Fighting for the first time in the United States, James DeGale didn’t want to leave anything to chance against Andre Dirrell.
The British star gained two knockdowns in the second round Saturday, which proved to be the difference as he won a unanimous decision over Andre Dirrell at Boston’s Agganis Arena to win a 168-pound world title.
With blood already streaming from beneath his right eye, James DeGale brutally smashed Dirrell to the canvas with a looping left with 25 seconds left in the round, then floored him again moments later with a similar left amid a flurry of blows.
“I had him hurt in that second round," DeGale said. “If that round had went on for another 30 seconds, or maybe even five seconds, I would have taken him out."
DeGale won 114-112 on two judges’ scorecards and 117-109 on the third to become the first British Olympic gold medalist to win a professional world title.
“It’s some common history with the likes of Sugar Ray Leonard and Muhammad Ali,” said DeGale, who won Olympic gold in 2008. “These are the fighters that I watched and admire. As the first from Great Britain to win a world title, I’m just humbled and happy and over the moon.”
Dirrell (24-2, 16 KOs) lost in his first attempt at winning a world title. His younger brother, Anthony, won a world championship at 168 pounds last year before losing his title to Badou Jack in April.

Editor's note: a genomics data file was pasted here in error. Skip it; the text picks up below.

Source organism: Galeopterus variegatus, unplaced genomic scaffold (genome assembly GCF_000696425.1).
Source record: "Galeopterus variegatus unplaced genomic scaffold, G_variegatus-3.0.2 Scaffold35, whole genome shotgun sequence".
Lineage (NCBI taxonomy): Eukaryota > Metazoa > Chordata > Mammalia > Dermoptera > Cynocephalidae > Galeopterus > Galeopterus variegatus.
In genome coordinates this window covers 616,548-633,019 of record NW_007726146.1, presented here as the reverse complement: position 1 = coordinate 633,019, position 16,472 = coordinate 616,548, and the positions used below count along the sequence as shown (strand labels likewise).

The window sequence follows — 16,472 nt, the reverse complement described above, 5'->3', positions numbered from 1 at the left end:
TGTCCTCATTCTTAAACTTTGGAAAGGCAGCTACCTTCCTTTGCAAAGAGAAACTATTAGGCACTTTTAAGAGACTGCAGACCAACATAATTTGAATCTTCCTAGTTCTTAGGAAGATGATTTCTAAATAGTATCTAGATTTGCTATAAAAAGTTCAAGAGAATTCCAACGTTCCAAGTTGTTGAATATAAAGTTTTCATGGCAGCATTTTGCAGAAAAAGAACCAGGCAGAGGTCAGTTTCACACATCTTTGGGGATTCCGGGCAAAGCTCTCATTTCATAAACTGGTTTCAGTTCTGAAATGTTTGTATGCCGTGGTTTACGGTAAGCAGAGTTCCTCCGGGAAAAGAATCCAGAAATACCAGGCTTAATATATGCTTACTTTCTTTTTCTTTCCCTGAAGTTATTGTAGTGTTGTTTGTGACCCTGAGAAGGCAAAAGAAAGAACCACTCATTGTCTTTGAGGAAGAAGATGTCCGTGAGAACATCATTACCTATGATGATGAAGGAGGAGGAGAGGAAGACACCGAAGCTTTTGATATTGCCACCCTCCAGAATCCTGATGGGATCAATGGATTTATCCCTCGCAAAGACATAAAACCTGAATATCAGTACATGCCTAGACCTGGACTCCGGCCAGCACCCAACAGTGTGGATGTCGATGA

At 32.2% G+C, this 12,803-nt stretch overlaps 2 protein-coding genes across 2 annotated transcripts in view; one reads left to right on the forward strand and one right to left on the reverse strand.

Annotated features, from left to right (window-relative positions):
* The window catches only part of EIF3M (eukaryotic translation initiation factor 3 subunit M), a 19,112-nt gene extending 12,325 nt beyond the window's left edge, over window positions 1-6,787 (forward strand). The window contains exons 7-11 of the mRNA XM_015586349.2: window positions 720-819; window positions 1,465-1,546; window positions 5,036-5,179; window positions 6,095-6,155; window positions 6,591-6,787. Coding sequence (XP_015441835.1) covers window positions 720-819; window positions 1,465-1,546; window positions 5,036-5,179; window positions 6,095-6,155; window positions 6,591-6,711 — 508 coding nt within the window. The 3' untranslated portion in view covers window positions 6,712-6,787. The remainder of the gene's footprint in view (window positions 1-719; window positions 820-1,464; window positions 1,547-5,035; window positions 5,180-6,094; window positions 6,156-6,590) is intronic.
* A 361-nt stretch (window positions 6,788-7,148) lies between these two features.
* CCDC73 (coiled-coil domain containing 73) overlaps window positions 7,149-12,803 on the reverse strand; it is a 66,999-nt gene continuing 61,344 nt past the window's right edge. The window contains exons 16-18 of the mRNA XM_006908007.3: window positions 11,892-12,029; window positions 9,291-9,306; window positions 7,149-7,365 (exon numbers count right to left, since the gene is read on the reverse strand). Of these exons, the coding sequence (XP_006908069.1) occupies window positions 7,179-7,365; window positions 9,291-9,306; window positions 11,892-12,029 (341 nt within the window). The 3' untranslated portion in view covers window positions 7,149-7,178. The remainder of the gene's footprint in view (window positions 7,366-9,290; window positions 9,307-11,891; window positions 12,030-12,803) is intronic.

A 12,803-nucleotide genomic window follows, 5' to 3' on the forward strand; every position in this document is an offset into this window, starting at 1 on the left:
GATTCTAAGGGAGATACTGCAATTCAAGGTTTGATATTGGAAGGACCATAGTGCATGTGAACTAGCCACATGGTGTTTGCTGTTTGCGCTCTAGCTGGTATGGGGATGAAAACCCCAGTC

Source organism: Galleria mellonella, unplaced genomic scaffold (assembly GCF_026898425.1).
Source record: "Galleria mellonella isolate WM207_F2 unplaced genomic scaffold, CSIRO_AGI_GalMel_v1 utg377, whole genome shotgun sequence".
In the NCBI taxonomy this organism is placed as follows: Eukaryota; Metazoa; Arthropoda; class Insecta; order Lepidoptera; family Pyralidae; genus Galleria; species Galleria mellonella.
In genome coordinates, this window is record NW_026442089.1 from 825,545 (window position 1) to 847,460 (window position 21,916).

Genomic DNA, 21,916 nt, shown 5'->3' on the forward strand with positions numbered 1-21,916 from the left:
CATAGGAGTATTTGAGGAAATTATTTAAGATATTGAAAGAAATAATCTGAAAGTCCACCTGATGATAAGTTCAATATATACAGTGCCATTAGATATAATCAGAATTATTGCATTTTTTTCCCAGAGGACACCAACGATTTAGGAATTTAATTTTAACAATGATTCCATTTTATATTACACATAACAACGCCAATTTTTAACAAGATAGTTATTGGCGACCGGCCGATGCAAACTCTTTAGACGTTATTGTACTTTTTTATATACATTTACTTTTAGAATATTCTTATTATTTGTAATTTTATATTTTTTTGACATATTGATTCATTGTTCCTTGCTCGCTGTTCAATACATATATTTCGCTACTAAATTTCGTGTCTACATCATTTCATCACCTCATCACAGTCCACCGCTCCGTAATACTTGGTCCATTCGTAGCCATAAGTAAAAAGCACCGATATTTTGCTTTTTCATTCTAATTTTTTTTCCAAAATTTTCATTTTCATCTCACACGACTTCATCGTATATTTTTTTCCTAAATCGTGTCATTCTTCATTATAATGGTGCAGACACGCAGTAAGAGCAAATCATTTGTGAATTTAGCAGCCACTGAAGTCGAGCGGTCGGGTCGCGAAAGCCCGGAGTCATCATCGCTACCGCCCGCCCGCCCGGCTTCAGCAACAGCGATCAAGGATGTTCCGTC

"They said I ran from Carl Froch [in 2009] and they took that fight from me,” said Dirrell, a 2004 Olympic bronze medalist. “[DeGale] ran tonight and they gave it to him. All he did was run. No way I lost this fight."
DeGale (21-1, 14 KOs) outlanded Dirrell 115-111 in total punches and 83-65 in power shots, effectively moving in and out and countering to the head and body. Afterward, he made his claim as one of the world’s top fighters at 168 pounds.
“There’s Andre Ward, obviously, but me and [Dirrell] are next in line,” said DeGale, who won his 11th straight fight since losing to countryman George Groves in May 2011. “I want to unify titles; I want to fight the big names. I want to fight people with titles. Whoever the boxing fans want to see me fight, I’ll fight.”
Dirrell controlled the first and much of the second round, firing the jab and landing clean left hands that backed up DeGale and started blood trickling from underneath his right eye. But that changed when DeGale knocked Dirrell to the canvas twice in the second.
Dirrell stormed back after that, though, pressing the action and landing clean shots along the ropes through the middle rounds.
“I took my foot off the gas a little, didn’t I?” DeGale said. “There was so much on the line, I couldn’t be ruthless. All I wanted to do was just win it. I couldn’t mess up this chance.”
Dirrell began jawing at DeGale in the later rounds as he worked his way back into the fight.
“He actually came out and said, ‘You’ve got my respect now. Let’s go for it,’” DeGale said. “Before the fight, he didn’t give me respect. You could see that at the weigh-in. But through the fight, after I knocked him down, he gained respect.”
For complete coverage, including photos and videos, visit our Dirrell vs DeGale fight page.
Rodriguez gains quick TKO of Burns
Fighting before a partisan crowd just a short distance from his hometown of Worcester, Massachusetts, Edwin Rodriguez (27-1, 18 KOs) landed a succession of unanswered blows on Craig Baker (16-1, 12 KOs) that cause referee Bob Benoit to stop the fight at 2:22 of the third round.
With the win, Rodriguez established himself as a top contender in the 175-pound division.
"I knew that eventually he was going to go down, and that’s what I wanted," Rodriguez said. "I wanted to be able to drop him and make it convincing, but there’s no doubt that he was hurt."
Catch all the highlights of Rodriguez vs Baker at our fight page.